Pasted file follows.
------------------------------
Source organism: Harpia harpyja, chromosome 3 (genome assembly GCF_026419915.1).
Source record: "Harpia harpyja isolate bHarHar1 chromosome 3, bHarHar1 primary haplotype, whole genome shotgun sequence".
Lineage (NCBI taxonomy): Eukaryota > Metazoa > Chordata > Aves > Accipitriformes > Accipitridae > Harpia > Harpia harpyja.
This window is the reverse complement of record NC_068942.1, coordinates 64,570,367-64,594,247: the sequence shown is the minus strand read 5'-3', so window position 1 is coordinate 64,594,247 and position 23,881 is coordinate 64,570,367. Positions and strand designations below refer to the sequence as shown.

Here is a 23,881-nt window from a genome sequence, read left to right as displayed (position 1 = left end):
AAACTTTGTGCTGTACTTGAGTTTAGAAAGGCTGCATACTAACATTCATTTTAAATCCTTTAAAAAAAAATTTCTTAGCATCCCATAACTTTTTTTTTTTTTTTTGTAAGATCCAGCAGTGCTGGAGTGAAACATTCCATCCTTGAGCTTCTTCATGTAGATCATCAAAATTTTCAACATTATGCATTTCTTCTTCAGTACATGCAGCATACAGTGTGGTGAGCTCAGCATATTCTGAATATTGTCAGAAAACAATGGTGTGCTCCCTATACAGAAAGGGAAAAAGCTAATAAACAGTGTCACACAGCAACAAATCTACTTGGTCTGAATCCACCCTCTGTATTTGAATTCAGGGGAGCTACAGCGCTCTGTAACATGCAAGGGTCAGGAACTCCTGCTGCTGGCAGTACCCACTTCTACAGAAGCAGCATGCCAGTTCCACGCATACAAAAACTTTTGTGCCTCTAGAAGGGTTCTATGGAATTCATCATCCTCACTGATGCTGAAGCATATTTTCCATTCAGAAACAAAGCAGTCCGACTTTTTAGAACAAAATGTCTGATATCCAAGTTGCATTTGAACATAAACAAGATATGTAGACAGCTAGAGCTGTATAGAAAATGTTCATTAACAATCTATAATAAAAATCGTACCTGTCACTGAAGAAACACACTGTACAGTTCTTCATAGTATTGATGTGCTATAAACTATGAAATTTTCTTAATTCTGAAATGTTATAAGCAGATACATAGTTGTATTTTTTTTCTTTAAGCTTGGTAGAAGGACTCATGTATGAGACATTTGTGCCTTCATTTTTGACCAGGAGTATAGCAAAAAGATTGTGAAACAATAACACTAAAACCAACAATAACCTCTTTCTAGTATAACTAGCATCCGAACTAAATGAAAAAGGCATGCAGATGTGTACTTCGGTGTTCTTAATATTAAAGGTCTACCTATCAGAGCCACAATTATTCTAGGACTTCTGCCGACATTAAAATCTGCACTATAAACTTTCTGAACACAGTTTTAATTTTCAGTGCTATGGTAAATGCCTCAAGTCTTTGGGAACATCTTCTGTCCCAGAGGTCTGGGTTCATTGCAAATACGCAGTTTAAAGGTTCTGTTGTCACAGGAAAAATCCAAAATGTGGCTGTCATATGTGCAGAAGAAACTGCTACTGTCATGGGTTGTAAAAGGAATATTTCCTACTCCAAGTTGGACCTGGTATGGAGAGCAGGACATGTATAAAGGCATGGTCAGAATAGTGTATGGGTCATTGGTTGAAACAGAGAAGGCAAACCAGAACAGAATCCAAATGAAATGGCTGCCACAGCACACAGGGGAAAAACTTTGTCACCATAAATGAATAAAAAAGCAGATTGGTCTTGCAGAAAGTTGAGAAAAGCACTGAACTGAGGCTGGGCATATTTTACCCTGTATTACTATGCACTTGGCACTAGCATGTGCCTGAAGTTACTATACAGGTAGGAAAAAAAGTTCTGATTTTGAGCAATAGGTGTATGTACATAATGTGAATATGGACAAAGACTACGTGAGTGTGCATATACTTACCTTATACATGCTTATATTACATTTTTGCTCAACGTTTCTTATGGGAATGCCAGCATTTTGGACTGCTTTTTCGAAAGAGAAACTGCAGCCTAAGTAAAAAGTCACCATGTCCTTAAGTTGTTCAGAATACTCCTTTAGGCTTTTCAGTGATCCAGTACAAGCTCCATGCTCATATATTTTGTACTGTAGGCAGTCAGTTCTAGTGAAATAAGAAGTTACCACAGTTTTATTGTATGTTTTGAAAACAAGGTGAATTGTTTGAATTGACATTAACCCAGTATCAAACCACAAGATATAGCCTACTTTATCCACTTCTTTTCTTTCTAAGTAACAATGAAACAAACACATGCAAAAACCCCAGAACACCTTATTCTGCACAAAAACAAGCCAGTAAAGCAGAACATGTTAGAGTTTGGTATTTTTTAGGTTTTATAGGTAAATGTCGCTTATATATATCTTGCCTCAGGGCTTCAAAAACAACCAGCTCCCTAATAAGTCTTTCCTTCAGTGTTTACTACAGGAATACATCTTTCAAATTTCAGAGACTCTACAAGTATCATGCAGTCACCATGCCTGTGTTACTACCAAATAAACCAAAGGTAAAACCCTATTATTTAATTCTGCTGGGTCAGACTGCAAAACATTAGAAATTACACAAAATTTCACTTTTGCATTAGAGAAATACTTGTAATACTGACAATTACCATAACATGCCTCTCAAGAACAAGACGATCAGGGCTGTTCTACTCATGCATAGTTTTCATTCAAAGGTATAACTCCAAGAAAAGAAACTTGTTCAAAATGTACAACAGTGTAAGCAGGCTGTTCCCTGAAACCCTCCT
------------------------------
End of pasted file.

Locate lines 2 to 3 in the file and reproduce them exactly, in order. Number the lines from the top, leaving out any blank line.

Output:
Source record: "Harpia harpyja isolate bHarHar1 chromosome 3, bHarHar1 primary haplotype, whole genome shotgun sequence".
Lineage (NCBI taxonomy): Eukaryota > Metazoa > Chordata > Aves > Accipitriformes > Accipitridae > Harpia > Harpia harpyja.